Herman's Hermits

Herman's Hermits/Both Sides Of.../There's a Kind of Hush All Over the World/Mrs. Brown You've Got a Lovely Daughter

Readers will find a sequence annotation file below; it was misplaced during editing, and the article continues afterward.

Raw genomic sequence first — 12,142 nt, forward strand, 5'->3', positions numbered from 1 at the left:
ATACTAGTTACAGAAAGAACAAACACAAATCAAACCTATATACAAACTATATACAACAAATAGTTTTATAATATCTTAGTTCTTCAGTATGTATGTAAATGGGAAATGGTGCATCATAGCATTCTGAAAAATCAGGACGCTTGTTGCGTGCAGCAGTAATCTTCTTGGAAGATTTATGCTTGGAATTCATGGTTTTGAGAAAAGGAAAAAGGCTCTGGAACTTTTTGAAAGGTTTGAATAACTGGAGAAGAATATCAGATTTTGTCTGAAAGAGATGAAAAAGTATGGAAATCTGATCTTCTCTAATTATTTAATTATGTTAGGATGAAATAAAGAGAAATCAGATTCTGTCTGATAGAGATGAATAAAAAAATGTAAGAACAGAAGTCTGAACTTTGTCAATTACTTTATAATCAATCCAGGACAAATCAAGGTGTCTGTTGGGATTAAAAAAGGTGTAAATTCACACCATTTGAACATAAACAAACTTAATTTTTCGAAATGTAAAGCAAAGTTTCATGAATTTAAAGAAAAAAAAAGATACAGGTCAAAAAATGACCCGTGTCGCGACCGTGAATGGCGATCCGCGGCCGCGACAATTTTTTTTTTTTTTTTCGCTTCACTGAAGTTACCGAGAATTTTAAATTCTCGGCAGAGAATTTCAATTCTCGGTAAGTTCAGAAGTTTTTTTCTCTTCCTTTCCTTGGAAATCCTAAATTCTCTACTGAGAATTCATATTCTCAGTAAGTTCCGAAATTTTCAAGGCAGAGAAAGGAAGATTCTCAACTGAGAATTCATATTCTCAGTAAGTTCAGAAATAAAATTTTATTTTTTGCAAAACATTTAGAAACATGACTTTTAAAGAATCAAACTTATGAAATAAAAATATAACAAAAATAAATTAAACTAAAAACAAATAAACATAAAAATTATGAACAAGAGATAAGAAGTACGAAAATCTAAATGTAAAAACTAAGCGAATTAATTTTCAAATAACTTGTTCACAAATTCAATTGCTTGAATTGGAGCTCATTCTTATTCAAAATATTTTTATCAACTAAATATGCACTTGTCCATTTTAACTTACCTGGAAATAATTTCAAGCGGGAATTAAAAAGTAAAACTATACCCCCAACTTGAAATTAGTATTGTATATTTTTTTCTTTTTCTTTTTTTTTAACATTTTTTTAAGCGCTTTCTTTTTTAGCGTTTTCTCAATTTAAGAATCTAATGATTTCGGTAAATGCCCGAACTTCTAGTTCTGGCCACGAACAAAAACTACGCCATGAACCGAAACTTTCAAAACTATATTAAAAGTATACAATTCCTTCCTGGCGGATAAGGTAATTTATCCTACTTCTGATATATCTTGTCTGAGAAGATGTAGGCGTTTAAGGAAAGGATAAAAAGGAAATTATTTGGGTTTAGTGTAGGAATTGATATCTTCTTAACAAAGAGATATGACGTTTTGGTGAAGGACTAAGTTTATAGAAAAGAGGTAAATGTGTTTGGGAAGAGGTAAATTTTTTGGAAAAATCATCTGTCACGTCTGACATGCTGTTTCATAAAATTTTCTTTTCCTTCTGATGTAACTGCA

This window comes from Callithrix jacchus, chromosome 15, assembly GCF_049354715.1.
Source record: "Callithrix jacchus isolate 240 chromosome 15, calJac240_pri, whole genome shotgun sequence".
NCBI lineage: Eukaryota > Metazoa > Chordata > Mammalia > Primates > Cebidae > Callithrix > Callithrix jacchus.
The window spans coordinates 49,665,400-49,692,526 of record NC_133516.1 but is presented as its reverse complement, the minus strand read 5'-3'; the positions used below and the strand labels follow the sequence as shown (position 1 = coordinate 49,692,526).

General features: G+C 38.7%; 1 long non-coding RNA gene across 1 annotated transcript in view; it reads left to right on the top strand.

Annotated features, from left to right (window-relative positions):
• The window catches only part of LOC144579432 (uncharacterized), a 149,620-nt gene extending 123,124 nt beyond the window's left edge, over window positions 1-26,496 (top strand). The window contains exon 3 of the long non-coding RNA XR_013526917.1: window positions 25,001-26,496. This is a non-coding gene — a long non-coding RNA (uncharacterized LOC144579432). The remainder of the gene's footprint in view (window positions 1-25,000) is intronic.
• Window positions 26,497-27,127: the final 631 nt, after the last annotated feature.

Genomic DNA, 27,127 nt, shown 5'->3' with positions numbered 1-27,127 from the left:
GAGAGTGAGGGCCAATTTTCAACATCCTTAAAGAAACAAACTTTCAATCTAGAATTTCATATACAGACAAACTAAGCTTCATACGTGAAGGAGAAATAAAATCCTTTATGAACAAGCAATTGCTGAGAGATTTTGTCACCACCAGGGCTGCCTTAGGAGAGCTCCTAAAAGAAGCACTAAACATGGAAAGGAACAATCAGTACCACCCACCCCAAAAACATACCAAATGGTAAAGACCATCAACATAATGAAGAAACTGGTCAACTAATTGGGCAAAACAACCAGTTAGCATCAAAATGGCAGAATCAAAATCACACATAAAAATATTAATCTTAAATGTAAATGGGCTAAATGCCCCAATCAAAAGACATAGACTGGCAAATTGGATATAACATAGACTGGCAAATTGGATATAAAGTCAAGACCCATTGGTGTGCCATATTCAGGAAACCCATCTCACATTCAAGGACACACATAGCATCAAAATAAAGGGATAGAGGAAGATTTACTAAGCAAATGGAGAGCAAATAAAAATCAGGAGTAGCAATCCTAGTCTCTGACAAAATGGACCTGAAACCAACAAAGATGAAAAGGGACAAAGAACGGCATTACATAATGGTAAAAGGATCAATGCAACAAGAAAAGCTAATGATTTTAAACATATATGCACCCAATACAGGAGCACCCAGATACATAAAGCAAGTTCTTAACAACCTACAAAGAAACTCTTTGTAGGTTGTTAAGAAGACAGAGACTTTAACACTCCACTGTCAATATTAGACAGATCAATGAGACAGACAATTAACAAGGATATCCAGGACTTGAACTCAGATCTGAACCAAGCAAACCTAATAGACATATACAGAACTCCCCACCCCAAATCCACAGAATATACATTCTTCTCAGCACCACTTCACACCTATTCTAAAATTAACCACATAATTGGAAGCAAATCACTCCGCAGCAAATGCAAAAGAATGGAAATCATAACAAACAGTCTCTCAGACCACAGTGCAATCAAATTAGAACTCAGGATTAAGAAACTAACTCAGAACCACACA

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BGO's 2014 set rounds up four full albums Herman's Hermits released in the mid-'60s: 1965's Herman's Hermits, 1966's Both Sides of Herman's Hermits, 1967's There's a Kind of Hush, and 1968's Mrs. Brown You've Got a Lovely Daughter, which doubles as a soundtrack for the film for the same name. Essentially, this amounts to the four full-length albums the group released in the UK during the '60s (there was also the 1966 soundtrack When the Boys Meet the Girls, but Herman's Hermits only had a handful of cuts there, so it doesn't really count as a full album) and, generally, this will be more than enough for most listeners because Herman's Hermits were not much of an album act. The first album is pretty slow and heavy on ballads, much to its detriment; it's a drowsy affair. Both Sides is a little livelier and therefore has more memorable album cuts: "Little Boy Sad" has a nice little bit of swagger and "My Reservation's Been Confirmed" is a rollicking piece of Merseybeat. There's a Kind of Hush has more color still, as evidenced by its hits "Dandy" and "No Milk Today," and these relatively Baroque arrangements suit the band best; not only is there more aural variety, but the floridness suits the twee Peter Noone. The soundtrack also has this color -- a bit of psychedelia's pep and dash -- but the songs aren't as good as Kind of Hush. Then again, on each of these records the singles are far and away the best moments on the album. This is for those who want to dig deep, either for nostalgia or archaeological reasons.

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